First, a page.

So that's why I'd say our inventory has gone up - actually, our inventory turns have stayed the same, but our - absolute inventory has gone up a little in response to the market demand and in response to longer lead times. So I think we're being selective.
The main area of cost in areas has been steel and steel components. I mean, it's not so much, say, plastics or tires or paint or - those seem to be - other - non-steel things seem to be holding just normal types of inflation. It's more steel-related. A little bit on the fuel surge, like freight costs have also - and so we're looking into that as well.
But I think - like I said, I think we feel fairly good about being able to deal with it by selectively buying ahead, by watching it, by ordering as soon as we need it and instead of delaying a little bit. So I think we're - I'm pleased that our guys seem to be on top of managing the situation that I don't think it will impact margins at all for the year.
Okay. And then at the Industrial segment, excluding the workers' strike of that $5 million, it still looks like organic growth of 1% was lighter than I was expecting, at least.
Not sure what you guys were looking for, but what are your thoughts on that sort of slower growth that you saw in the first quarter even outside of the workers' strike?
Well, our backlog actually increased more than - like I say, the bookings were up better than that. And that - so it was the strike, and I think $5 million was actually maybe a little modest on the effect there.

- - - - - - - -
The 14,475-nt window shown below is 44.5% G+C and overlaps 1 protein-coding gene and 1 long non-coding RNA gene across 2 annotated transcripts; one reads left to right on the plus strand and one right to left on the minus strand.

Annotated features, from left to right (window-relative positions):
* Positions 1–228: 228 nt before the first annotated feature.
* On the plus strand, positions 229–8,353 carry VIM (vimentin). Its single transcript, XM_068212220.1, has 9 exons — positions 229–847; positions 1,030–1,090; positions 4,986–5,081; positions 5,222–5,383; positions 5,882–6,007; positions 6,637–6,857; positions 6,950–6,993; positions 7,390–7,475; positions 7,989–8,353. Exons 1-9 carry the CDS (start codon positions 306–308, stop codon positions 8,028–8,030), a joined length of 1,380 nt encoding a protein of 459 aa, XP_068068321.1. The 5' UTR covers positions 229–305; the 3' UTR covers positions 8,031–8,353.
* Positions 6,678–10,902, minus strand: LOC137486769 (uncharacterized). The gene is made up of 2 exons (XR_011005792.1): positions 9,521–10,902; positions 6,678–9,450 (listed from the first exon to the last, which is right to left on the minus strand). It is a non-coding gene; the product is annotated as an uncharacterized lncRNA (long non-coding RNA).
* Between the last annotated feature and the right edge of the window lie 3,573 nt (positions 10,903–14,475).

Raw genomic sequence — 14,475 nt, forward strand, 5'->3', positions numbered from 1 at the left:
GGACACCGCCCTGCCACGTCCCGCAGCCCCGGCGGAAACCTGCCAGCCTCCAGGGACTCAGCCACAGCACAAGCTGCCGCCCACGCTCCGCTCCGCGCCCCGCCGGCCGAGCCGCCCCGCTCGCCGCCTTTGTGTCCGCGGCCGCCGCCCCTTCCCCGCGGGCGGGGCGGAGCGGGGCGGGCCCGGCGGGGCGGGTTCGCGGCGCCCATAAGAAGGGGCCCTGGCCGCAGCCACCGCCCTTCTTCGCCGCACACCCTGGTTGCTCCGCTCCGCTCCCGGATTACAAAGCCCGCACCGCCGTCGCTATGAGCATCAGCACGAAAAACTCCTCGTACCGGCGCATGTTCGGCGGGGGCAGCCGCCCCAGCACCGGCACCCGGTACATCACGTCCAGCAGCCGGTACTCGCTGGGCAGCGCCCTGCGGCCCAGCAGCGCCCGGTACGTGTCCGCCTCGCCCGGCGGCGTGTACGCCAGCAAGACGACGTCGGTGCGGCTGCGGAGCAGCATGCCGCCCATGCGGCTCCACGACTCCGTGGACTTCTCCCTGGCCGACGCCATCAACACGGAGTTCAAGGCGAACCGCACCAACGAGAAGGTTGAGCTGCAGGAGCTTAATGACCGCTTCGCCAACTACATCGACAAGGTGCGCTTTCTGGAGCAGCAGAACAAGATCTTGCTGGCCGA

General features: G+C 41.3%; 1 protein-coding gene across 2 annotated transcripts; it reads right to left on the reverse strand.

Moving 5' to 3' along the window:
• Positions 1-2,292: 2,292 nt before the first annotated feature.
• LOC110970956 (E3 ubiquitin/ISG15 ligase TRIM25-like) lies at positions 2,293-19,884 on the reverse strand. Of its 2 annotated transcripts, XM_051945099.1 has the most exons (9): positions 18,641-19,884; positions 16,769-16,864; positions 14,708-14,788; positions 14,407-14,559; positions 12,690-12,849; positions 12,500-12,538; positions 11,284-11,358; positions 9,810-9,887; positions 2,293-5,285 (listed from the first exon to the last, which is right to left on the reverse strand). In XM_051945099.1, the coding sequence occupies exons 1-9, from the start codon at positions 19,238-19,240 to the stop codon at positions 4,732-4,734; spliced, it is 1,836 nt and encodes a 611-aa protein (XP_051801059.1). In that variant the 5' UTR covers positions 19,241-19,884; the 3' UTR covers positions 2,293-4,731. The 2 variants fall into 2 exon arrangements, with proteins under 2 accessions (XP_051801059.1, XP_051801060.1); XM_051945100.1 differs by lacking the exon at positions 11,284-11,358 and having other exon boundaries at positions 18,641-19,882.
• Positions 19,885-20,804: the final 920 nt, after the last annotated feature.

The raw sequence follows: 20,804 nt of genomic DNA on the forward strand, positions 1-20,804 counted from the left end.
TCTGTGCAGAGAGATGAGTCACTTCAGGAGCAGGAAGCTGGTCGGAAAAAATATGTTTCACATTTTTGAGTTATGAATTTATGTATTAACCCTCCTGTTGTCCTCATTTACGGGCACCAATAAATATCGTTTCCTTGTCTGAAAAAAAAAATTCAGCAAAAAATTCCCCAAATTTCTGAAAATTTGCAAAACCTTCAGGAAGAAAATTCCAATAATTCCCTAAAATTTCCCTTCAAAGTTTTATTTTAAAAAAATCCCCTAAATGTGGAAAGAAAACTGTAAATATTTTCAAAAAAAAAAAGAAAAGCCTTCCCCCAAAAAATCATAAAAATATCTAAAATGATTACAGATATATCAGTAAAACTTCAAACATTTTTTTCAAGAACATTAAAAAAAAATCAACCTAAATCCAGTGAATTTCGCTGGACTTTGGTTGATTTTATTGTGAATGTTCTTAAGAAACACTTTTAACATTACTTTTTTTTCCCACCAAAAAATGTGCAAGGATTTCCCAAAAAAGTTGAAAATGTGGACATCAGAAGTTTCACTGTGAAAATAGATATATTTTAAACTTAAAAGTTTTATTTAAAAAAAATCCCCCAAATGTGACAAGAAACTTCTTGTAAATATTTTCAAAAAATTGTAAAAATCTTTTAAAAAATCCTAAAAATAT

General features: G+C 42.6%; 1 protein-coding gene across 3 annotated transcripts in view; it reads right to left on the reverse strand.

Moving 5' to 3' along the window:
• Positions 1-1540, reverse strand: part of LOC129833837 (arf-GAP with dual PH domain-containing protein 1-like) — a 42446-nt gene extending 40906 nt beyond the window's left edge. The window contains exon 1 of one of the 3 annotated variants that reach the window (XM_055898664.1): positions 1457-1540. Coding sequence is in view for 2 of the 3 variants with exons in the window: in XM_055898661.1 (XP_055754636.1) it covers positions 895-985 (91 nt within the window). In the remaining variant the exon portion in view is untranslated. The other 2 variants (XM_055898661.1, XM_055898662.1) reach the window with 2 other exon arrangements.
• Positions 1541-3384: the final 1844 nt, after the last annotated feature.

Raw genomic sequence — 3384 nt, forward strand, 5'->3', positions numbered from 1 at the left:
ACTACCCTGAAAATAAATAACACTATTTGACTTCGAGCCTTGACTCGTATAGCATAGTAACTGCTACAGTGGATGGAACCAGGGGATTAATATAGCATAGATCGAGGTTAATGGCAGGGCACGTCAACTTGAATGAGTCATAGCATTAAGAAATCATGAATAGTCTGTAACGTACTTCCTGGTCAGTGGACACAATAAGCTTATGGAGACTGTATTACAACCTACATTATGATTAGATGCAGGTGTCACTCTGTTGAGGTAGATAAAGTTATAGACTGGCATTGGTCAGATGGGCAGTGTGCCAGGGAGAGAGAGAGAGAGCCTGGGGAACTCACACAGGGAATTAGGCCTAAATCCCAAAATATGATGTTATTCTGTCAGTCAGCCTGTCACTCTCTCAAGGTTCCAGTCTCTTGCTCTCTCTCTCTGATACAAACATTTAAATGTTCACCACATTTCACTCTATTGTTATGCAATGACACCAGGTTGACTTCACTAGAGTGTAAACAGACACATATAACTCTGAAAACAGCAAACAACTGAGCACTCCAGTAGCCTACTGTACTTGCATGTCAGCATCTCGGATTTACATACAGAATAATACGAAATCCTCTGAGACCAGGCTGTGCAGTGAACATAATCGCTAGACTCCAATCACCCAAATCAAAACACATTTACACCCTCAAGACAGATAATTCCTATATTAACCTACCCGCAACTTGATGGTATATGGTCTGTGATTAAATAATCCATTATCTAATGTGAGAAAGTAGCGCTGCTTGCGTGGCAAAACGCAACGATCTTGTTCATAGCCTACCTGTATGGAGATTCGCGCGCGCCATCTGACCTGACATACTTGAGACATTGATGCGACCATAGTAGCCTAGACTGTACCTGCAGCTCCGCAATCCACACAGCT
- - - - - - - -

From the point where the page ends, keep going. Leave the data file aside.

I think also that - the area - like I said, it was amazing that we were - probably the unexpected thing was that spare parts in the Industrial Division were all - not just less growth - I mean, actually, less than last year. And that was - boy, like I said, spare parts are our highest-margin item. And so - and to see that being off by more than $1 million will bother us.
We believe it was mainly due to the fact that, like I said, weather, that the winter - it's still snowing. Some of the guys said that - April was the coldest April in history for Chicago. I mean, it's all - weather - farmers are slower getting into the fields. And we think - yes, I'll say, we were concerned, but we're not really worried because we feel that just the late winter, people aren't getting into the fields just quick. People aren't buying - getting in - mowing the freeways, along the freeways yet, they're getting a later start.